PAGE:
I had been told that doctors had recently diagnosed one particular incoming teen girl with multiple sclerosis and she was being admitted for further work-up. When I went through the intake questionnaire with the patient's mother, I expected fatigue, irritation and nervousness. What I got was complete and utter denial of her daughter's condition. The mom was looking forward to our doctors "fixing her girl up" and going back home to the life they had left behind.
It has been my experience that some form and level of denial is a constant, fluid part of being a special needs parent. It protects us from being overwhelmed as we try to adjust to massive changes in our lives, expectations, and future plans. In the beginning I denied/shut out the significance of Hannah's heart failure. These days I deny/shut out the significance of being her caregiver for the rest of her life or mine; whichever ends first. This mom of the teen with multiple sclerosis would come to terms with their new reality eventually, as she could handle it; there was no point in me trying to jam it down her throat at two in the morning.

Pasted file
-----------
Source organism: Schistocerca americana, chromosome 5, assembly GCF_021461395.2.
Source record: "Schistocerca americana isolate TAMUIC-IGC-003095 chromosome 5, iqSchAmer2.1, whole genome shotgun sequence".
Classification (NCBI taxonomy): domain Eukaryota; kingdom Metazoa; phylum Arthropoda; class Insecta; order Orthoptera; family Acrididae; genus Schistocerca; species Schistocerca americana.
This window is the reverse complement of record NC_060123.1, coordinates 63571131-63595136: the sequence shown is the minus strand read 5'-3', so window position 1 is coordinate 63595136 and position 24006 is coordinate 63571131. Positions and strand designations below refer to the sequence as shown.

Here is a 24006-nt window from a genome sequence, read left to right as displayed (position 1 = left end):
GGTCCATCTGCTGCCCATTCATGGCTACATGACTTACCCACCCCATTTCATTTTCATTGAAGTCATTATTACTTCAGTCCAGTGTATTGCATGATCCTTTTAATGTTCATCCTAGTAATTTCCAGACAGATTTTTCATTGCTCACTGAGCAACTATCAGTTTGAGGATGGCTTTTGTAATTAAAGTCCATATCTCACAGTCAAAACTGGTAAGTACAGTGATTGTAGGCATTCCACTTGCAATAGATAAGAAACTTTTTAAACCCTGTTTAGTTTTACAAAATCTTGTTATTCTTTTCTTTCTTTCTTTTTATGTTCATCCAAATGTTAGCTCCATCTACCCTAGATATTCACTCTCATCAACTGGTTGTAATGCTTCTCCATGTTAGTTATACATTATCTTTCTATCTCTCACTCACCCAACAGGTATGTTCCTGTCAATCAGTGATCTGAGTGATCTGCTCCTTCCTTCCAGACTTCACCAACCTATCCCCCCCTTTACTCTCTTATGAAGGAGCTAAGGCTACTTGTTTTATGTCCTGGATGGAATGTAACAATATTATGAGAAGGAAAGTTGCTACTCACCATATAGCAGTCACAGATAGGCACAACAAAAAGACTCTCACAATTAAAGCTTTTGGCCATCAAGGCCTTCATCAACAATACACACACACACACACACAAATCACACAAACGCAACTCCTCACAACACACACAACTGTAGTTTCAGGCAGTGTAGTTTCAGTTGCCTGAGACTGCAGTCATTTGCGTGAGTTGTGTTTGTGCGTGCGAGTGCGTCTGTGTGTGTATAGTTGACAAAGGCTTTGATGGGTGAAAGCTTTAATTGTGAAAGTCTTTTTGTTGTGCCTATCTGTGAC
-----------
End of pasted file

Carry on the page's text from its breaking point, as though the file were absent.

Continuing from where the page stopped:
Then there are bigger issues to grapple with, like the decision to agree to hormone treatments. If you do, there's the overwhelming sense of "no going back"...but at the same time, doctors suggest beginning them before puberty, because it's much easier for a trans person to prevent an adam's apple or breasts than to try to get rid of them later. I don't envy Allan and Tabitha in decisions like that at all!
Another big issue, though, is allowing yourself to mourn the loss of the child you thought you had while simultaneously accepting the "new child" you are being presented with. Tabitha is in deep mourning over the loss of her daughter, but appears to feel somewhat uncomfortable expressing it, for fear people will misconstrue it as lack of acceptance of Alex. This is something I can completely relate to. I still fear the judgement I anticipate, should I openly talk about mourning the loss of the [healthy, "normal"] child I once thought I had - and Hannah is 22 years old now! The sense of loss never went away, but neither has my fear of speaking about it.